i had one of the best nights sleep i've had in months, within minutes of getting in my tent and into my sleeping bag the rain started, heavy rain, for some reason it sends me to sleep instantly while i hear the other riders in their tiny one man bivvy tents moving around i'm in my oversized Big Agnes Lynx Pass 2 tent with plenty of room to spare and i nod off ...
i wake to daylight and this
stepping outside the view is much better in the morning light than the previous evening
get packed up and ready to ride
again i let the other riders take off before me back down to the road
avoiding what could have been last nights dinner if it came to close and didn't have watchful eyes close by
riding off i had a waypoint for a temple on my GPS from Colebatch's list that he posts on HU, i made a suggestion so we detoured, the riders saw this, not sure if they thought it was the temple but they headed up to check it out, interesting to see the different riding styles and speeds as they made the climb
they came back down and took off at high speed on perfect pavement, i slowly meandered along as i do, i have my bike for the long haul and try not to abuse unless its necessary...and sometimes this pays off so you are the absolute right place at the right time.
i look to my right and a golden eagle takes flight and flies next to me for a few minutes, he is not afraid and keep up but doesn't let me get ahead at any point, looking like a wingspan of around seven feet this is pure grace in motion, i watch in awe
he takes one last look at me and takes off over the hill
a long straight road to the temple and a right turn where the riders had planned a left
the chase truck arrives and Wilko lets us know it feels strange, brakes are fading, a quick check and he has a leak in the line, nothing i can fix so he heads to the town for a repair. He makes a point he is a Paramedic not a mechanic, but to me he seems aware enough where some drivers may not have noticed or ignored this, good timing as the town has a few mechanics that will work on it straight away while we hang out at the Monastery
We split into two groups and one goes inside the Erdene Zuu Monastery and i wait outside with Walter and people watch, some arrive and borrow outfits to wear so they can have photos take by the walls or walk around inside dressed appropriately
here's a prop that a few used, a stuffed dog/ wolf with an evil grin
then i see a Golden Eagle, a tame one for hunting, there are allegedly still around 250 active hunters, mainly used in the winter months to kill foxes as there golden fur stands out against the snow here in Western Mongolia, interesting article here about the youngest hunter...a girl of 13 LINK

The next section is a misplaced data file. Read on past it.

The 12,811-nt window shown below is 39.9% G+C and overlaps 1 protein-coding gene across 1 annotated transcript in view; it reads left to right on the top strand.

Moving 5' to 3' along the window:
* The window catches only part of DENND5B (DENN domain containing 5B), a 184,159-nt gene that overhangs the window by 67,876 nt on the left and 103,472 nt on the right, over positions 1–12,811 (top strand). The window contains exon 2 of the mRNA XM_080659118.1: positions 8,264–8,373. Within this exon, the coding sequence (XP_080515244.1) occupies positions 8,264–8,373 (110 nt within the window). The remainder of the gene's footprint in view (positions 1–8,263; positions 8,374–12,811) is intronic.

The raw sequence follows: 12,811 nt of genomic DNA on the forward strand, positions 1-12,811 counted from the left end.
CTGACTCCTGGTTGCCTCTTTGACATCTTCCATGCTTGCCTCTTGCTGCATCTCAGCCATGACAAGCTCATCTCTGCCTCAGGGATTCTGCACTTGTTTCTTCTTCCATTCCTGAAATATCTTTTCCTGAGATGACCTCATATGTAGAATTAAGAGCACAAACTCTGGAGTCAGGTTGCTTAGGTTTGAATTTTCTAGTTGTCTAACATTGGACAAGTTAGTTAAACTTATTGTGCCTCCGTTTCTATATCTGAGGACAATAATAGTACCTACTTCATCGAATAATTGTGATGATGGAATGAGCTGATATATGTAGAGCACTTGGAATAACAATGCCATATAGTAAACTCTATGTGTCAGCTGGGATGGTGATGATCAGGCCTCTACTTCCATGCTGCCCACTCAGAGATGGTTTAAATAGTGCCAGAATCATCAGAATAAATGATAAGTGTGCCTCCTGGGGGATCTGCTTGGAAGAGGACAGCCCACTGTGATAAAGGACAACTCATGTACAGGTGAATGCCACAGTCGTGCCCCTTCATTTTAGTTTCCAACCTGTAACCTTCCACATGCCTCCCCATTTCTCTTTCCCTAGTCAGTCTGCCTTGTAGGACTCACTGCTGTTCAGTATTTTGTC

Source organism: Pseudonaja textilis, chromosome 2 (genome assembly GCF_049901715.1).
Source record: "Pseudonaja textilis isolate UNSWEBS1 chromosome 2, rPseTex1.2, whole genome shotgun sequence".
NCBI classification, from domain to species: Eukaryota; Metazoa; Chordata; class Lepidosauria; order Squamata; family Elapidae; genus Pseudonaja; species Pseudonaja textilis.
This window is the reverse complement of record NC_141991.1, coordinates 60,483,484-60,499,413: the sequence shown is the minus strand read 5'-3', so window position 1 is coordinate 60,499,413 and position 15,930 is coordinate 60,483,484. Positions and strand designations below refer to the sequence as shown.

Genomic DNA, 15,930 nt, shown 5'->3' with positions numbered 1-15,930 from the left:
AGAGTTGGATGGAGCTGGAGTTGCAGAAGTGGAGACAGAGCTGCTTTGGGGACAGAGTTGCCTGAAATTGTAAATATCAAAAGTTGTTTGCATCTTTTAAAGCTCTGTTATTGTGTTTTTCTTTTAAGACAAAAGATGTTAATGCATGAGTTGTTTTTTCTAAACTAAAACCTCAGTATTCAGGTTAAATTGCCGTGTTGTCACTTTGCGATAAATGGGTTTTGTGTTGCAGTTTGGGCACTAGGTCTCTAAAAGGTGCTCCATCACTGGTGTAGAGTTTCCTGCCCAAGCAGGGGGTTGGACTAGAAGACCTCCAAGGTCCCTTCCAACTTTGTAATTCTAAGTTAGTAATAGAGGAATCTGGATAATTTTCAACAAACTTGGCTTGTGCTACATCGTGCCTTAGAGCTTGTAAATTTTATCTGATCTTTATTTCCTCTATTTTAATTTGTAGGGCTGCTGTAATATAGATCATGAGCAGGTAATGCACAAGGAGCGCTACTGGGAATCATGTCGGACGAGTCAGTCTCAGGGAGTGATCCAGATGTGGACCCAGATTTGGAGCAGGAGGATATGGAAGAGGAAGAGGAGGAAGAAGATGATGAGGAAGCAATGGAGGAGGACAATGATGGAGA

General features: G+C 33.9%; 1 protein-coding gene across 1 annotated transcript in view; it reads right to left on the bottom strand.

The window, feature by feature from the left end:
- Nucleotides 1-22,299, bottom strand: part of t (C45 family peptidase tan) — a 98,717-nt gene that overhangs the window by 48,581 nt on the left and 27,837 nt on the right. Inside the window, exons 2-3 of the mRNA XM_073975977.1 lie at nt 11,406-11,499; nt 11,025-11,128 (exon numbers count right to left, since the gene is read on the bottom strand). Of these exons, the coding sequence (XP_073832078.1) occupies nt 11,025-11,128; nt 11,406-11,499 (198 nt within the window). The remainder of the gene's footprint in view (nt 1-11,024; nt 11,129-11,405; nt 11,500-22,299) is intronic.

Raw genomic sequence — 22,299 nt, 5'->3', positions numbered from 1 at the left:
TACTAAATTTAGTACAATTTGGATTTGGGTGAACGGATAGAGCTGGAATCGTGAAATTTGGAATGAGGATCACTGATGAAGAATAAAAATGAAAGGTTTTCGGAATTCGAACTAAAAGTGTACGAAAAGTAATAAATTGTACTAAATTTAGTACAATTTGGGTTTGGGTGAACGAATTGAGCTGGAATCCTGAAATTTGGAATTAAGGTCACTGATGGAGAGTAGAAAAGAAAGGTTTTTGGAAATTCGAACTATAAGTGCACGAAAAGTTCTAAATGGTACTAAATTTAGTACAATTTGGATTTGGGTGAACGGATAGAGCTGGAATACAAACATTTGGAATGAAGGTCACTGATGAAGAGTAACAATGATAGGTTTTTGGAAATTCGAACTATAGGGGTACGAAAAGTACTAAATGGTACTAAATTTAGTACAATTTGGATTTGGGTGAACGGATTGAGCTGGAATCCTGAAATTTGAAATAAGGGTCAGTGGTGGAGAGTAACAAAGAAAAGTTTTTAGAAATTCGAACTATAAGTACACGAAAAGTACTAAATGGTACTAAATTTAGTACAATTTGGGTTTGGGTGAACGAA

the first group of riders comes out and Walter and i head inside to check out whats behind the 20 foot walls....
It's funny how you get an idea in your head of what a country looks like, your pictures tell a much different story. Great stuff Paul.
the people/ scenery/ landscape change every few hundred km's...soon it'll be like you have seen it before - hold tight
the people/ scenery/ landscape change every few hundred km's, or maybe i take photos of what others don't?...soon it'll be like you have seen it before - hold tight
Inside the Monastery, if you didn't follow the wiki link this is the very basic info on it
walking around, free entry except in one area you had to pay 3000 Turgrik, about $1.60 to get inside a temple
soon after coming out the chase truck arrived, Wilko told me there was a broken bracket that partially severed a brake line
get everyone together and ride....
thru the little town and onto the pavement
passing over a bridge people were making the most of the cool fresh river water
the next town was the first and only type of suburbia i saw
then back to the way Mongolia really is
Walter was given the option of finding a camping spot and again he took on the challenge and found a great one and yes he is in this photo riding away from you to give you a sense of scale if you can see him in the middle of the photo
a joint effort to make some food, yak jerky, pasta and pumpkin stew
just a note here, pumpkin shavings attract wild horses, we found this out in the middle of the night, i thought i dreamt it until someone confirmed it later :huh
shame they didn't kill the relentless flies, none biting type just really annoying, Garry and Alan donned the defensive strategy
Amazing update Paul!!
I was disappointed to hear about the attitude of the 'Merican on the trip. I am wondering if his attitude got better and if he apologized for acting that way. This is always something I am conscientious of when traveling. You not only represent yourself, but where you are from imho.
The photos are amazing. The Erdene Zuu Monestary is on my list of places to visit when I get to Mongolia in a couple of weeks. I did notice a "No Photo" sign next to the two horns. Way to sneak that one in!
You mentioned that you downloaded waypoints from Walter Colebatch. I did the same. For anyone interested, you can get them at the bottom of the first post by Mr. Colebatch HERE.
Thanks for taking us along on your journey!